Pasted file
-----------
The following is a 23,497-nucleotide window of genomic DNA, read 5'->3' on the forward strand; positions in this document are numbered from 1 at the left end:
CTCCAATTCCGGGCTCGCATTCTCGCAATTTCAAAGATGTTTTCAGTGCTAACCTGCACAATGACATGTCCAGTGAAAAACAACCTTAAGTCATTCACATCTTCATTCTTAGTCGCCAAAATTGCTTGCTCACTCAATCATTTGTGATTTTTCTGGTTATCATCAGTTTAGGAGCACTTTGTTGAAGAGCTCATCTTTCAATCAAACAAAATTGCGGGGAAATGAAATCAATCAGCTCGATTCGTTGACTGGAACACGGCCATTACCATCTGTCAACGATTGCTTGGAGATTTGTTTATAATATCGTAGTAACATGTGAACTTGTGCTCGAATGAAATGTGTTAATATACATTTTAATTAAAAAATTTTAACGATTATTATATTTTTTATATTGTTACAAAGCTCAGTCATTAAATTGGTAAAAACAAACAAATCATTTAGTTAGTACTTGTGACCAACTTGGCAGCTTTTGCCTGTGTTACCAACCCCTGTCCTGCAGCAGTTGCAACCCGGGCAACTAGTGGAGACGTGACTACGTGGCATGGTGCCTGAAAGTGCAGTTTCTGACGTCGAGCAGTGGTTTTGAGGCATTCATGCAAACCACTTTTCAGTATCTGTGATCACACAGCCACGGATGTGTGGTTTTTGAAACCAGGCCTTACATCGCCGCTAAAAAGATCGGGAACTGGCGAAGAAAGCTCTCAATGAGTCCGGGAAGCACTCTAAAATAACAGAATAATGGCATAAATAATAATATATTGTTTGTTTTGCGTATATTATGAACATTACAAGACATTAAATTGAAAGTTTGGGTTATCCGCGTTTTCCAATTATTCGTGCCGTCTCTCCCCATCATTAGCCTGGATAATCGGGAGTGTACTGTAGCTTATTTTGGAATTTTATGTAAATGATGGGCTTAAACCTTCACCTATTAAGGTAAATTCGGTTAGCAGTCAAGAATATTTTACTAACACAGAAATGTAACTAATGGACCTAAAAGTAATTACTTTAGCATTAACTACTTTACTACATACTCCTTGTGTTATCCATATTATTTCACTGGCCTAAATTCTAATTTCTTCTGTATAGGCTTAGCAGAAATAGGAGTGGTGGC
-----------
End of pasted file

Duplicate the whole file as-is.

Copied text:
The following is a 23,497-nucleotide window of genomic DNA, read 5'->3' on the forward strand; positions in this document are numbered from 1 at the left end:
CTCCAATTCCGGGCTCGCATTCTCGCAATTTCAAAGATGTTTTCAGTGCTAACCTGCACAATGACATGTCCAGTGAAAAACAACCTTAAGTCATTCACATCTTCATTCTTAGTCGCCAAAATTGCTTGCTCACTCAATCATTTGTGATTTTTCTGGTTATCATCAGTTTAGGAGCACTTTGTTGAAGAGCTCATCTTTCAATCAAACAAAATTGCGGGGAAATGAAATCAATCAGCTCGATTCGTTGACTGGAACACGGCCATTACCATCTGTCAACGATTGCTTGGAGATTTGTTTATAATATCGTAGTAACATGTGAACTTGTGCTCGAATGAAATGTGTTAATATACATTTTAATTAAAAAATTTTAACGATTATTATATTTTTTATATTGTTACAAAGCTCAGTCATTAAATTGGTAAAAACAAACAAATCATTTAGTTAGTACTTGTGACCAACTTGGCAGCTTTTGCCTGTGTTACCAACCCCTGTCCTGCAGCAGTTGCAACCCGGGCAACTAGTGGAGACGTGACTACGTGGCATGGTGCCTGAAAGTGCAGTTTCTGACGTCGAGCAGTGGTTTTGAGGCATTCATGCAAACCACTTTTCAGTATCTGTGATCACACAGCCACGGATGTGTGGTTTTTGAAACCAGGCCTTACATCGCCGCTAAAAAGATCGGGAACTGGCGAAGAAAGCTCTCAATGAGTCCGGGAAGCACTCTAAAATAACAGAATAATGGCATAAATAATAATATATTGTTTGTTTTGCGTATATTATGAACATTACAAGACATTAAATTGAAAGTTTGGGTTATCCGCGTTTTCCAATTATTCGTGCCGTCTCTCCCCATCATTAGCCTGGATAATCGGGAGTGTACTGTAGCTTATTTTGGAATTTTATGTAAATGATGGGCTTAAACCTTCACCTATTAAGGTAAATTCGGTTAGCAGTCAAGAATATTTTACTAACACAGAAATGTAACTAATGGACCTAAAAGTAATTACTTTAGCATTAACTACTTTACTACATACTCCTTGTGTTATCCATATTATTTCACTGGCCTAAATTCTAATTTCTTCTGTATAGGCTTAGCAGAAATAGGAGTGGTGGC